Contemporary landscape design is a whirlwind of color. Its hues can be integrated into the landscape design and punctuated by a smattering of tasteful yard art, furniture selections, and most notably, in the plants chosen. The colors dotting a landscape can represent the principles of harmony, balance, movement, unity, and proportion. They can also set the stage for crafting your ideal landscape. Short of majoring in landscape design or color theory, how can you take the foundations of art and apply them to your yard? Here's a look at several ways to do just that.
Analogous Versus Complementary
Colors that sit next to one another on the color wheel are analogous. They blend into one another seamlessly to create a sense of peace and fluidity or harmony. In a landscape, analogous colors can be soothing, thereby a sublime choice next to a meditation pond, reflection area, or quiet space. Impressionist artist Claude Monet utilized these colors for many of his landscape pictures, with an entire canvas swathed in blues and purples for lily pond paintings or pink and red for the horizon.
Complementary colors, on the other hand, are opposite from one another on the color wheel. Planting with these contrasting colors leaves a vibrant, dynamic impression. The human eye picks up a visual vibration when these colors are paired together, and when next to each other in a landscape, space becomes festive and stimulating. Artists Paul Gaugan and Vincent Van Gogh were masters of this color combination.
Intensity describes a color's brightness. When landscaping, this becomes an important consideration since a color's intensity impacts how the colors are perceived. Pair two or more bright colors next to one another and the plant's vibrancy is amplified. Alternately, place similar tints and shades next to one another in the garden and the effect is moderated and less intense. When plants are placed next to decor or against a building or structure, the impact of that object's color should also be considered.
Perception of Colors
Colors are often described as warm or cool. Cool colors, such as green and blue, evoke images of water, trees, and the sky. When used in landscaping, they suggest relaxation and calm. Warm colors, including yellow, red, and orange, can generate excitement and energy.
To create the perception of depth in your landscape, plant cooler colors behind warm ones. In the furthest back area, place the darkest hues and gradually increase the vibrancy as you move forward. Warm colors have a tendency to suggest intimacy so that a large space can be toned down with splashes of red and orange. These same colors also appear to be closer than they are, thereby providing a scaled-down vision for your landscape. If you want to draw visitor's attention to a focal point, plant some warm colors in the area.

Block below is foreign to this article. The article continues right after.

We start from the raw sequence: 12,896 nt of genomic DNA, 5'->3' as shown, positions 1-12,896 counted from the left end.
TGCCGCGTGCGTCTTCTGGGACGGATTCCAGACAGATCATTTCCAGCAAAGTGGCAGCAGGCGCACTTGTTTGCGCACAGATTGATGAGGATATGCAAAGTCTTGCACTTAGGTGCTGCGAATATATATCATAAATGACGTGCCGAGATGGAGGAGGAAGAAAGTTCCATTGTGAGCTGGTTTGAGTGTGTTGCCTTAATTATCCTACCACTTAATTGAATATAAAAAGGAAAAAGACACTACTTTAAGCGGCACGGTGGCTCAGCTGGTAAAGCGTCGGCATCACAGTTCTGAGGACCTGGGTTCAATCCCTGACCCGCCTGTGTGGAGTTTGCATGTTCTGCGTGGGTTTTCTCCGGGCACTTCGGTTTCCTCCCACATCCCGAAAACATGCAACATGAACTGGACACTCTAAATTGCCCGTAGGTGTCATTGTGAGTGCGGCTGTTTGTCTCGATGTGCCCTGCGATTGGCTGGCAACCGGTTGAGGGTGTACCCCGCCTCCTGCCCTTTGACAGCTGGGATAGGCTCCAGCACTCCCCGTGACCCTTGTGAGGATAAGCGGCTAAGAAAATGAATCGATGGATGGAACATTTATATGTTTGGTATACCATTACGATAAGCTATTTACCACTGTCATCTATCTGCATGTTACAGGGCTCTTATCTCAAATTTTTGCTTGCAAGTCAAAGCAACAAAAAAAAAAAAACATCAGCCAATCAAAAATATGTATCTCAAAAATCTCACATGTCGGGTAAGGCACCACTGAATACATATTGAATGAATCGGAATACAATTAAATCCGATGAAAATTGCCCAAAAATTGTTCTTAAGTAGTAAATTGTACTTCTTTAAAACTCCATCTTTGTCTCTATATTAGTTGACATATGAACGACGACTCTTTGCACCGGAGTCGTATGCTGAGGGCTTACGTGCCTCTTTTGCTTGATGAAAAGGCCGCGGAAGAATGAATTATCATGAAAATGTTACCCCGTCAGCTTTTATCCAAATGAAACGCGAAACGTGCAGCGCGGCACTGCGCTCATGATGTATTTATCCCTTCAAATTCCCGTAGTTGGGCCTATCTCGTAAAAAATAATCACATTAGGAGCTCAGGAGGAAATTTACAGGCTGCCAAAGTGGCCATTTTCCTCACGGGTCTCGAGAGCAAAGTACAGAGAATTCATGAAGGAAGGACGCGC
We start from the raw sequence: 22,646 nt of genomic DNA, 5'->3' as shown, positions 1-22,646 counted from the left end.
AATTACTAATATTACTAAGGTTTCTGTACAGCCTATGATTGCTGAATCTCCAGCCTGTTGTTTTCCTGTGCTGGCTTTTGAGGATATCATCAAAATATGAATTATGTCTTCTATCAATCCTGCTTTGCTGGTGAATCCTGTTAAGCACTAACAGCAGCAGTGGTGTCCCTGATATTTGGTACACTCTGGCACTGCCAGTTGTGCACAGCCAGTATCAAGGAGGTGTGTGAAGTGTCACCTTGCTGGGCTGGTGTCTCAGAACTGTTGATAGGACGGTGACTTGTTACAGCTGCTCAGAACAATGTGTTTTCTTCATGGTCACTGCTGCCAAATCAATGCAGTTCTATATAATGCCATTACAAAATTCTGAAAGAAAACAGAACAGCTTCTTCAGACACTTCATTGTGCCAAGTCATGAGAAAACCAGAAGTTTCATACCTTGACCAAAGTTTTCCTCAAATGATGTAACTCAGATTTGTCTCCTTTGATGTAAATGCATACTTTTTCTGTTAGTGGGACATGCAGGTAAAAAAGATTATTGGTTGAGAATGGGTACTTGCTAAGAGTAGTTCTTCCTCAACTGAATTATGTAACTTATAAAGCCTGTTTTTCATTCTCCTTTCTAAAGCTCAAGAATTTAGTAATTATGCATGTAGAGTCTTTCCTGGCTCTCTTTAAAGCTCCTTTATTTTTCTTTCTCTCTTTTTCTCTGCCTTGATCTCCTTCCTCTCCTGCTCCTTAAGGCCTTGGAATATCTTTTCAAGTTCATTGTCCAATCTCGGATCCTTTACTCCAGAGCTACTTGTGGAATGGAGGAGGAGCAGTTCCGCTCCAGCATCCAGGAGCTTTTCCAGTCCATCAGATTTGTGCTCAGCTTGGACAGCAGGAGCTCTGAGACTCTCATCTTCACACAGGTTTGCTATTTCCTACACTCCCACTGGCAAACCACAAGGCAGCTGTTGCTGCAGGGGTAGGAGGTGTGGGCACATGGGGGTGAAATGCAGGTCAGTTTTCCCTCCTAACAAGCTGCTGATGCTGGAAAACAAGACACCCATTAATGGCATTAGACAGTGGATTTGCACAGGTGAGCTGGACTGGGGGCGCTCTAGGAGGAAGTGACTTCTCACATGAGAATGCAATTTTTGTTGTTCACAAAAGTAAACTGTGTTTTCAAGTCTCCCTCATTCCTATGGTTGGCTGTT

The time of year and the weather outside -- can play a significant role in a landscape. Quite a few plants and shrubs have a seasonal color variation that can generate an entirely different canvas depending on the season. With intentionality, a person can harmonize the landscape so that, for instance, there is a monochromatic color scheme to usher in spring, cool hues of green and blue in the summer, warm and vibrant colors in the autumn, and calm shades during the winter. Of course, the seasonal variation can serve as a detriment if conflicting colors blossom next to one another or beautiful foliage that blooms in the spring is planted next to something that blooms in the autumn.
Wherever your landscaping dreams take you, always remember the importance of a well-planned landscape. The experts at Green Earth Landscaping can help you select the perfect colors for your yard today. Call our Panama City Beach office at (850) 236-1959, or call our Santa Rosa Beach office at (850) 267-0010 to arrange an appointment. You can also complete an online form from our website to schedule a free consultation.